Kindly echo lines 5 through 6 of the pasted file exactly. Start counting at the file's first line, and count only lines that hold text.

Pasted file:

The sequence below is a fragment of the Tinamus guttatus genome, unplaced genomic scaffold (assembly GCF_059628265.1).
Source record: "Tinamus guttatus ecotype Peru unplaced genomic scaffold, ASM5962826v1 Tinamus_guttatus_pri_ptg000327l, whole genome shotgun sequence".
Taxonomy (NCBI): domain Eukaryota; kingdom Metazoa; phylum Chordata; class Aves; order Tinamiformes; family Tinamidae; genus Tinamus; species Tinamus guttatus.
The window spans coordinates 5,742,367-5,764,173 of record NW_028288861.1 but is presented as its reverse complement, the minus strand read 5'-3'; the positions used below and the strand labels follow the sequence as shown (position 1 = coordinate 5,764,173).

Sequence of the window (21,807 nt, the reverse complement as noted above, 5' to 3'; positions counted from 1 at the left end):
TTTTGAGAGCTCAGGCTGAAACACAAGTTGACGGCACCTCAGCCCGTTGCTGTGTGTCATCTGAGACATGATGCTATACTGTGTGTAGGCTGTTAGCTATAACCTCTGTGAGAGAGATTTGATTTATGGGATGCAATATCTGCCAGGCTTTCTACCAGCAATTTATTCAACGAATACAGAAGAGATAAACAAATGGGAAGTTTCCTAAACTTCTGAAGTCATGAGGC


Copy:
Sequence of the window (21,807 nt, the reverse complement as noted above, 5' to 3'; positions counted from 1 at the left end):
TTTTGAGAGCTCAGGCTGAAACACAAGTTGACGGCACCTCAGCCCGTTGCTGTGTGTCATCTGAGACATGATGCTATACTGTGTGTAGGCTGTTAGCTATAACCTCTGTGAGAGAGATTTGATTTATGGGATGCAATATCTGCCAGGCTTTCTACCAGCAATTTATTCAACGAATACAGAAGAGATAAACAAATGGGAAGTTTCCTAAACTTCTGAAGTCATGAGGC